Is there something you worked really hard at and then gave up? How do you feel about it now?

Unroast: Today I love the way I look reflected blurrily in the window, typing on my laptop, like I could be writing anything, and it could be amazing.

I think I forgot to share this piece before– it’s over at Daily Life and it’s the story of how we chose Eden’s name (a bigger version of that story is in my little ebook, on this blog’s sidebar, if you haven’t read it yet)

 

 

 

22 Responses to “what happens when you aren’t a piano prodigy”

  1. sadie responded on 19 Feb 2014 at 11:20 am #

    This is a beautiful piece. That picture of you singing while your dad plays and Eden chills is lovely, and makes me wish my family made music together. It seems to me that families that can be earnest and vulnerable together in that way are incredibly close.

    There is something I worked very hard at and gave up. It still stings too much to write about, even though it was the right decision.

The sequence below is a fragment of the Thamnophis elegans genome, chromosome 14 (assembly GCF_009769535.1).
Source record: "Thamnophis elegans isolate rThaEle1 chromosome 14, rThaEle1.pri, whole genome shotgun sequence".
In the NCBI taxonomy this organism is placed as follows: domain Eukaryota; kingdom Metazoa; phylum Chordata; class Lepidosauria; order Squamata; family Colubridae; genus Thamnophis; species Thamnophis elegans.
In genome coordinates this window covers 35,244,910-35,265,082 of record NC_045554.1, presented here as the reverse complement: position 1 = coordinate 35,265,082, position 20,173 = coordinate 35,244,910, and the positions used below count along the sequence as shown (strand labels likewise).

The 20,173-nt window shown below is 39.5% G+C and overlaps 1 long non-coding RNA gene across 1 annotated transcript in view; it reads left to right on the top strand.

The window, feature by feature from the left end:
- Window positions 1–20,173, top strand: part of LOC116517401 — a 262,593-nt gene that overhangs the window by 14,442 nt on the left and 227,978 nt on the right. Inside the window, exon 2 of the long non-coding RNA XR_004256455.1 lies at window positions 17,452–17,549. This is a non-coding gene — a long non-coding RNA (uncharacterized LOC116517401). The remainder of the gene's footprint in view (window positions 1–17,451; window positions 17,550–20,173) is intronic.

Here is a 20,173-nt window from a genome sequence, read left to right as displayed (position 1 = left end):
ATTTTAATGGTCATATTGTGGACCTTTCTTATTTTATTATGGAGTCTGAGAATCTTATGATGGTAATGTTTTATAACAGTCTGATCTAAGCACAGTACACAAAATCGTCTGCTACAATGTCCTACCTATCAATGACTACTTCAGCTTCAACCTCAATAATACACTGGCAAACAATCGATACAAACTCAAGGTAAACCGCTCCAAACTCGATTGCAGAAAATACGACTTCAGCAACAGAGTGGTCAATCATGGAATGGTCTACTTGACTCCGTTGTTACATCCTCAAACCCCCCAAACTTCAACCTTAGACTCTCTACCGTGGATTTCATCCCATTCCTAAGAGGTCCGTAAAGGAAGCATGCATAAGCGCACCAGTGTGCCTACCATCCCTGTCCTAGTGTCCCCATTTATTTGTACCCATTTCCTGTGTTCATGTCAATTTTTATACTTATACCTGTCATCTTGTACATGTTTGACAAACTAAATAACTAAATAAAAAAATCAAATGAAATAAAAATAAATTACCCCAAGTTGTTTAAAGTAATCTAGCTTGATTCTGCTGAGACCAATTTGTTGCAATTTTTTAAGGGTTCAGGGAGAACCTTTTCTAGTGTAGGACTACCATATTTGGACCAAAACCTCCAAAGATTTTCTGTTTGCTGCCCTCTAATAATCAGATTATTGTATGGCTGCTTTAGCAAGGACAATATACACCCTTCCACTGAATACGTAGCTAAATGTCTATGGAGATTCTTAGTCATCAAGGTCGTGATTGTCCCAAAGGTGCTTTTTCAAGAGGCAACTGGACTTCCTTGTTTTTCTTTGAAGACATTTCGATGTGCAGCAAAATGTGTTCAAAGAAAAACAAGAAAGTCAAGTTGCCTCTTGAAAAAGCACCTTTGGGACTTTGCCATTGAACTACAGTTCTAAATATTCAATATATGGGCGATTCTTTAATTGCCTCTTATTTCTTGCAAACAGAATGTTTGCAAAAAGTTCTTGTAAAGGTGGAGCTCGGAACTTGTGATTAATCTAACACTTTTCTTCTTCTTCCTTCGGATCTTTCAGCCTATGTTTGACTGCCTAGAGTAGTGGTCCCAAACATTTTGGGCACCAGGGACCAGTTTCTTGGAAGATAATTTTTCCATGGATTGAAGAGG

You know Elizabeth Bishop’s poem, “One Art”? To me it captures that particular sort of loss that you bring upon yourself in having to make choices about what to devote yourself to – careers, people, places and everything else. But inherent in that experience is the reward of what you choose to gain.

  2. Kate responded on 19 Feb 2014 at 11:23 am #

    @sadie
    I’m glad that my family is musical– it’s always seemed so normal to me, but now, looking at it from a little bit of distance, I appreciate it.

    Maybe one day you can tell me what your given up thing was. I’d love to hear about it.

    I just looked up the poem, and I thought I’d share it here, in case anyone else is curious:

    The art of losing isn’t hard to master;
    so many things seem filled with the intent
    to be lost that their loss is no disaster.